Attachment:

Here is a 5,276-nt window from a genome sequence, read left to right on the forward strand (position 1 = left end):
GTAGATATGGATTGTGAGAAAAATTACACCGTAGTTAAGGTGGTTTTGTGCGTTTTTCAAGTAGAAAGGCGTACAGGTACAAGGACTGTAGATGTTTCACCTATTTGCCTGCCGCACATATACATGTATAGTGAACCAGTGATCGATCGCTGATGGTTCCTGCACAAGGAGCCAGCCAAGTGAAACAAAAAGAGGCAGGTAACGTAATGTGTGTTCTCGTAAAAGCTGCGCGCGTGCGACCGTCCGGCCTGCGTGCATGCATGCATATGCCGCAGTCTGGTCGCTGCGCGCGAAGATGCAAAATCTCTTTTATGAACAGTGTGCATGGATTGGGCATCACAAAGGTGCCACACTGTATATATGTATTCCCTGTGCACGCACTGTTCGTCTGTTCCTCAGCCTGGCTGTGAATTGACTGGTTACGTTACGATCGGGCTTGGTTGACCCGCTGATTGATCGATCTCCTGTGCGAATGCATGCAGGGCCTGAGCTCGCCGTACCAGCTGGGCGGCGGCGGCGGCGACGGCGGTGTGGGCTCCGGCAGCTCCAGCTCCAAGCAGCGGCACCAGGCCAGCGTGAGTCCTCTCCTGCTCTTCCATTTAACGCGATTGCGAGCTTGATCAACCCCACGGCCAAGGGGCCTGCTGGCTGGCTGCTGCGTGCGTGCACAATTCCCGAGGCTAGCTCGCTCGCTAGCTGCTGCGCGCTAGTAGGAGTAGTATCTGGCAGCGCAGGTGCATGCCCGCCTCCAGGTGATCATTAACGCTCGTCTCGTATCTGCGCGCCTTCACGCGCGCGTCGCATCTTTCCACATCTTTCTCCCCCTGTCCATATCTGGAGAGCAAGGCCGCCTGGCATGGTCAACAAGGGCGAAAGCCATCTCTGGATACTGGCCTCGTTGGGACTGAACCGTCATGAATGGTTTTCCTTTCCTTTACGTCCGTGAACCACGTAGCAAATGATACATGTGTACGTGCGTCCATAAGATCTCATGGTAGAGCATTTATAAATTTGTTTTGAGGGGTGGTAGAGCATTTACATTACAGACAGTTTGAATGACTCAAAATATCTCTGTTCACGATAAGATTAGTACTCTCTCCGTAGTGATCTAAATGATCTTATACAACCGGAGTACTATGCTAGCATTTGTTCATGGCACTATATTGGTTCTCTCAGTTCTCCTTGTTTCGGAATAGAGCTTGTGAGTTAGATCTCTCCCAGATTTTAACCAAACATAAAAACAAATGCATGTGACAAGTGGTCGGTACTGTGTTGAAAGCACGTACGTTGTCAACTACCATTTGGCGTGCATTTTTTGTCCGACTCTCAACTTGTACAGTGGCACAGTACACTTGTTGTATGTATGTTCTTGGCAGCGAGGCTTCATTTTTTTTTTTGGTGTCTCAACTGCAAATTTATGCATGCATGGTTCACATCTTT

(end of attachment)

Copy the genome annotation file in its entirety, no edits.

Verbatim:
Here is a 5,276-nt window from a genome sequence, read left to right on the forward strand (position 1 = left end):
GTAGATATGGATTGTGAGAAAAATTACACCGTAGTTAAGGTGGTTTTGTGCGTTTTTCAAGTAGAAAGGCGTACAGGTACAAGGACTGTAGATGTTTCACCTATTTGCCTGCCGCACATATACATGTATAGTGAACCAGTGATCGATCGCTGATGGTTCCTGCACAAGGAGCCAGCCAAGTGAAACAAAAAGAGGCAGGTAACGTAATGTGTGTTCTCGTAAAAGCTGCGCGCGTGCGACCGTCCGGCCTGCGTGCATGCATGCATATGCCGCAGTCTGGTCGCTGCGCGCGAAGATGCAAAATCTCTTTTATGAACAGTGTGCATGGATTGGGCATCACAAAGGTGCCACACTGTATATATGTATTCCCTGTGCACGCACTGTTCGTCTGTTCCTCAGCCTGGCTGTGAATTGACTGGTTACGTTACGATCGGGCTTGGTTGACCCGCTGATTGATCGATCTCCTGTGCGAATGCATGCAGGGCCTGAGCTCGCCGTACCAGCTGGGCGGCGGCGGCGGCGACGGCGGTGTGGGCTCCGGCAGCTCCAGCTCCAAGCAGCGGCACCAGGCCAGCGTGAGTCCTCTCCTGCTCTTCCATTTAACGCGATTGCGAGCTTGATCAACCCCACGGCCAAGGGGCCTGCTGGCTGGCTGCTGCGTGCGTGCACAATTCCCGAGGCTAGCTCGCTCGCTAGCTGCTGCGCGCTAGTAGGAGTAGTATCTGGCAGCGCAGGTGCATGCCCGCCTCCAGGTGATCATTAACGCTCGTCTCGTATCTGCGCGCCTTCACGCGCGCGTCGCATCTTTCCACATCTTTCTCCCCCTGTCCATATCTGGAGAGCAAGGCCGCCTGGCATGGTCAACAAGGGCGAAAGCCATCTCTGGATACTGGCCTCGTTGGGACTGAACCGTCATGAATGGTTTTCCTTTCCTTTACGTCCGTGAACCACGTAGCAAATGATACATGTGTACGTGCGTCCATAAGATCTCATGGTAGAGCATTTATAAATTTGTTTTGAGGGGTGGTAGAGCATTTACATTACAGACAGTTTGAATGACTCAAAATATCTCTGTTCACGATAAGATTAGTACTCTCTCCGTAGTGATCTAAATGATCTTATACAACCGGAGTACTATGCTAGCATTTGTTCATGGCACTATATTGGTTCTCTCAGTTCTCCTTGTTTCGGAATAGAGCTTGTGAGTTAGATCTCTCCCAGATTTTAACCAAACATAAAAACAAATGCATGTGACAAGTGGTCGGTACTGTGTTGAAAGCACGTACGTTGTCAACTACCATTTGGCGTGCATTTTTTGTCCGACTCTCAACTTGTACAGTGGCACAGTACACTTGTTGTATGTATGTTCTTGGCAGCGAGGCTTCATTTTTTTTTTTGGTGTCTCAACTGCAAATTTATGCATGCATGGTTCACATCTTT